Review of Coto Language Academy, Tokyo, Japan

Coto Language Academy offers various Japanese classes for foreigners. I spent 4 weeks in an intensive course (level Beginner 2) in September of 2017 in order to learn some Japanese to make traveling in Japan both easier and more fun.

Positive Points about Coto Language Academy

There are many things I like about this school and learning Japanese in general. First, as an older language leaner it’s great to be in a school where the average age is closer to 35 than 20. Being around other students that are living in Tokyo and have had various life experiences is far more interesting than the 20-somethings I usually meet in Europe and South America.

Our class was just 4 students the first 2 weeks, 6 the third week and 5 the last week. Students can join the class on any Monday. That didn’t disrupt the class and all the students seemed about the same level. In fact, as far as the other students were concerned it was one of the more enjoyable learning environments I’ve ever experienced.

The school is well run and well organized. Classes were three hours a day, actually three 50 minute sessions with a 10 minute break in between. We had three teachers, teacher A on Monday and Thursday, teacher B on Tuesdays and Fridays and teacher C on Wednesdays.

Lesson Structure

The first 40 minutes of each day is spent on kanji (Chinese characters). For me this was the least interesting and least useful part of the day. Writing kanji is something that can be learned on your own should you want to learn it. You don’t need a teacher to tell you how to trace letters and then drill you on them.

The next lesson focuses on one or two grammar structures or verb conjugations. For the most part I found the grammar explanations too analytical and more complicated than need be.


Tests given every Friday are heavily kanji vocabulary and grammar based. In my opinion these tests are not very useful in that it is more of test of how slowly I write in kanji than a true test of what I can say or understand in Japanese. If the focus of the class is oral communication the exam should test oral communication.

Grammar Drills Instead of Conversation

There seems to be a preference for teaching and drilling pure grammar structures rather than focusing on the usage of the structure in context. For example, they drill mas form to te form, dictionary form to mas form instead of using open ended exercises where students make requests using the te form.

While some students may like this kind of drill, I find that in the long run it really isn’t very useful for achieving fluency. Fluency is achieved when you practice grammar in context and it is connected to real meaning that can be internalized and used in daily life.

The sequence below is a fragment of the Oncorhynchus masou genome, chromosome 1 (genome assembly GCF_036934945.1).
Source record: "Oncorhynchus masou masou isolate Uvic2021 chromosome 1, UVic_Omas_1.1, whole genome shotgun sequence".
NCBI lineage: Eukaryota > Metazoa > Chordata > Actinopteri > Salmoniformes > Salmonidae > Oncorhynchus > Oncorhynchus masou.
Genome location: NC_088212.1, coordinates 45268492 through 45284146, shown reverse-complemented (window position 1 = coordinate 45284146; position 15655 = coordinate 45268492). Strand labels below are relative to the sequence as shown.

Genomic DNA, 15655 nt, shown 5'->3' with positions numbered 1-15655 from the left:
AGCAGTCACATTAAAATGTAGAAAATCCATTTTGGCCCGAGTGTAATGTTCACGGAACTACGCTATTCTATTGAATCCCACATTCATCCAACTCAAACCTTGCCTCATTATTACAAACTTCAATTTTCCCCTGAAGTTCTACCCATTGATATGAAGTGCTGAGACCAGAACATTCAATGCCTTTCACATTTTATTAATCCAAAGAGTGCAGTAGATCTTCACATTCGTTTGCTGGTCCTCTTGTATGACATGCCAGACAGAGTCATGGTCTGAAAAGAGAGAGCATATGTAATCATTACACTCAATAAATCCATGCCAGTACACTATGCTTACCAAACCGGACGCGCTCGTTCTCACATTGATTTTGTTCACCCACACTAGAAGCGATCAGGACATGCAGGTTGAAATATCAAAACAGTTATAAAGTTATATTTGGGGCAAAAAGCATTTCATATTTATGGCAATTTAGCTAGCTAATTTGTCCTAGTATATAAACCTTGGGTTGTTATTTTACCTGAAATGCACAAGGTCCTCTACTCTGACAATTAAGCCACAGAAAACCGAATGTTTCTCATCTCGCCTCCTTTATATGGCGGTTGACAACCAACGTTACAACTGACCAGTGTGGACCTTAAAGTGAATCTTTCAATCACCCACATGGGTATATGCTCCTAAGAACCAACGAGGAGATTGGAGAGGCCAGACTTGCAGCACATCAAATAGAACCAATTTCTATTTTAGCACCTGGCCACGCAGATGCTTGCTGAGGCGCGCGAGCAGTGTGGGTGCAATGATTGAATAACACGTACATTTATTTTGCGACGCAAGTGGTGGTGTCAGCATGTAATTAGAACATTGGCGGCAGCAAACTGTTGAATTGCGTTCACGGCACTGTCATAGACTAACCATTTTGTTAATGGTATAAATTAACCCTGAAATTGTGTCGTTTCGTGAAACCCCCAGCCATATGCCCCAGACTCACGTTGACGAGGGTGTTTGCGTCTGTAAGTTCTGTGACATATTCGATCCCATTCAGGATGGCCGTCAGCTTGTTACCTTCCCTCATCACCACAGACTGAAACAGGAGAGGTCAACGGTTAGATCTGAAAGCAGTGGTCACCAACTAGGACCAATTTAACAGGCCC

There is also a lot of choral repetition (the class as a whole repeats words or phrases after the teacher) which is not useful and generally only necessary when classes are so large that other methods just aren’t possible. In small classes it’s a waste of time.

Pair Work

Over the four weeks we did more pair work and more open ended conversation exercises in the later weeks. Not surprisingly, we were not very good at it despite the endless drilling in the previous weeks.


Between the three teachers there is definitely variation in the use of communicative teaching methods. Some preferred dated choral repetition while others found ways to teach and practice grammar in context, especially in the later weeks.

Administration Response

I talked to someone in administration about the school’s teaching methodology. I explained that I was surprised that the classes focused on grammar structures when their website clearly states that they focus on conversational skills. Although she did not say this directly I got the impression that they believe that this kind of drilling improves speaking skills.

They have part-time classes that specifically train students using drills. They also have part-time classes that may be more communicative in that they start with a grammar structure and work up to a role play activity. She gave me the opportunity to sit in on one of these classes but unfortunately I didn’t have time to take her up on her offer.


This is my first experience with a Japanese school so I don’t know if this style of teaching is typical. My fear is that it is. For those seeking a school to work on grammar structures Coto Language Academy isn’t bad.  For me, who came to Japan to work on oral communication – I can learn grammar structures on my own – this school did not meet my needs.

If I were to do it again I would either do one-on-one instruction or a combination of one-on-one with a group class in order to ensure that more of the lesson time was focused on oral communication skills.

For links to all the posts in this series see the Tokyo, Japan page.

4 thoughts

  1. Thank you, Debbie. I’m looking at just developing conversational Japanese skills and your post was very helpful.

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